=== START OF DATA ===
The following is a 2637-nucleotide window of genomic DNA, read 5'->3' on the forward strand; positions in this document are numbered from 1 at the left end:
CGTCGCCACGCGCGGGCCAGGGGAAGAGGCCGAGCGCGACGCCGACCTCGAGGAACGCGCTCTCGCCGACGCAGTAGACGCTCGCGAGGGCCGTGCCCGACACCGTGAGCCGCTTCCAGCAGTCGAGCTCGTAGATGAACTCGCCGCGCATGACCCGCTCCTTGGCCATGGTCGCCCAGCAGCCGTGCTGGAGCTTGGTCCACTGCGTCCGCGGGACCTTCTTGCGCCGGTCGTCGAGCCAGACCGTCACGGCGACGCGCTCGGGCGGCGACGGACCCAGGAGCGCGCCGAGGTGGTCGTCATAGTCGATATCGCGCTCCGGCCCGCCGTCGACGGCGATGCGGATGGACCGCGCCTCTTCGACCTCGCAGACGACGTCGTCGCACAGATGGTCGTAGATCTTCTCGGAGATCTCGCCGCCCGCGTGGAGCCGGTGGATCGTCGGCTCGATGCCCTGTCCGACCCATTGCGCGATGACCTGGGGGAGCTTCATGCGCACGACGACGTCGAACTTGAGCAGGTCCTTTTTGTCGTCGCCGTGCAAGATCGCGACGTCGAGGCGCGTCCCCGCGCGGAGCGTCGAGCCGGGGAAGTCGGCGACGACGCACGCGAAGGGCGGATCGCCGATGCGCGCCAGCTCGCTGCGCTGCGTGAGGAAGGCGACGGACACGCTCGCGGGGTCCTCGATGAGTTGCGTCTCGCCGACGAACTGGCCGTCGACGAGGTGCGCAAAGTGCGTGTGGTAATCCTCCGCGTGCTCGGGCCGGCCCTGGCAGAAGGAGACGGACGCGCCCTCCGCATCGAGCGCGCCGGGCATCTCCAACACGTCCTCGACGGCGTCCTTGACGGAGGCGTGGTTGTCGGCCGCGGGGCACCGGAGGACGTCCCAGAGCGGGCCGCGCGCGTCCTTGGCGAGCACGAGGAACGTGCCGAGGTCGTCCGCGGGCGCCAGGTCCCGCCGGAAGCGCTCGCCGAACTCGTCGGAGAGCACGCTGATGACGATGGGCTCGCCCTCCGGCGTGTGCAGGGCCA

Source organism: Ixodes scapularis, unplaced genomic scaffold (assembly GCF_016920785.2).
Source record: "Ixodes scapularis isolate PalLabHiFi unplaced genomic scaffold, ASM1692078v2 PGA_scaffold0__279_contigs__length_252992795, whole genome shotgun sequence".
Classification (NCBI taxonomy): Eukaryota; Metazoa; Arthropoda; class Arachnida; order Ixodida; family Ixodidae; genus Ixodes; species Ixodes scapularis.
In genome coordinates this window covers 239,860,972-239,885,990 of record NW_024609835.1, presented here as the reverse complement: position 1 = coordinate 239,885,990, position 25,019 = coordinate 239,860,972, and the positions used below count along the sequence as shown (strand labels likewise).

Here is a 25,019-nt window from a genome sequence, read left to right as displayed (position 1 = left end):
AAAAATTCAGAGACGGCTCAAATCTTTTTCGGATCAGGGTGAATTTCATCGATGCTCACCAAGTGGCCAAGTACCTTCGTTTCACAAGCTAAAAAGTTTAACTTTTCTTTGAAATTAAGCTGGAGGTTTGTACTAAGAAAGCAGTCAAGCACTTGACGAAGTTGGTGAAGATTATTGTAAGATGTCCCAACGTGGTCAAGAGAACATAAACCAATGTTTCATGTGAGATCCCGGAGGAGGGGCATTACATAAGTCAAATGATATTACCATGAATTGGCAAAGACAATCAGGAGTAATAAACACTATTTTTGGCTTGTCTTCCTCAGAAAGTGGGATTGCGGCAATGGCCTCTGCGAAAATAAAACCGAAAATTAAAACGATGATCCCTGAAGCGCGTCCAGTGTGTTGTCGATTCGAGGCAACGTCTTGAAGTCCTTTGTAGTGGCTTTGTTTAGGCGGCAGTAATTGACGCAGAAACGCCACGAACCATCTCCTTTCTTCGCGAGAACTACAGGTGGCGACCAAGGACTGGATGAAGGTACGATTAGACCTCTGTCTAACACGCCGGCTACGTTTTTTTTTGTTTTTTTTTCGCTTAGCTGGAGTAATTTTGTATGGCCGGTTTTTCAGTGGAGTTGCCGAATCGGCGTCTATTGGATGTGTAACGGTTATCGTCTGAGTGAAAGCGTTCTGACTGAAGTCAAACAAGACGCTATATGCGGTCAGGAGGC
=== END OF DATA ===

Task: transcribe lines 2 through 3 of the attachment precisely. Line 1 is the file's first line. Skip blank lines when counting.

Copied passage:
CGTCGCCACGCGCGGGCCAGGGGAAGAGGCCGAGCGCGACGCCGACCTCGAGGAACGCGCTCTCGCCGACGCAGTAGACGCTCGCGAGGGCCGTGCCCGACACCGTGAGCCGCTTCCAGCAGTCGAGCTCGTAGATGAACTCGCCGCGCATGACCCGCTCCTTGGCCATGGTCGCCCAGCAGCCGTGCTGGAGCTTGGTCCACTGCGTCCGCGGGACCTTCTTGCGCCGGTCGTCGAGCCAGACCGTCACGGCGACGCGCTCGGGCGGCGACGGACCCAGGAGCGCGCCGAGGTGGTCGTCATAGTCGATATCGCGCTCCGGCCCGCCGTCGACGGCGATGCGGATGGACCGCGCCTCTTCGACCTCGCAGACGACGTCGTCGCACAGATGGTCGTAGATCTTCTCGGAGATCTCGCCGCCCGCGTGGAGCCGGTGGATCGTCGGCTCGATGCCCTGTCCGACCCATTGCGCGATGACCTGGGGGAGCTTCATGCGCACGACGACGTCGAACTTGAGCAGGTCCTTTTTGTCGTCGCCGTGCAAGATCGCGACGTCGAGGCGCGTCCCCGCGCGGAGCGTCGAGCCGGGGAAGTCGGCGACGACGCACGCGAAGGGCGGATCGCCGATGCGCGCCAGCTCGCTGCGCTGCGTGAGGAAGGCGACGGACACGCTCGCGGGGTCCTCGATGAGTTGCGTCTCGCCGACGAACTGGCCGTCGACGAGGTGCGCAAAGTGCGTGTGGTAATCCTCCGCGTGCTCGGGCCGGCCCTGGCAGAAGGAGACGGACGCGCCCTCCGCATCGAGCGCGCCGGGCATCTCCAACACGTCCTCGACGGCGTCCTTGACGGAGGCGTGGTTGTCGGCCGCGGGGCACCGGAGGACGTCCCAGAGCGGGCCGCGCGCGTCCTTGGCGAGCACGAGGAACGTGCCGAGGTCGTCCGCGGGCGCCAGGTCCCGCCGGAAGCGCTCGCCGAACTCGTCGGAGAGCACGCTGATGACGATGGGCTCGCCCTCCGGCGTGTGCAGGGCCA

Source organism: Ixodes scapularis, unplaced genomic scaffold (assembly GCF_016920785.2).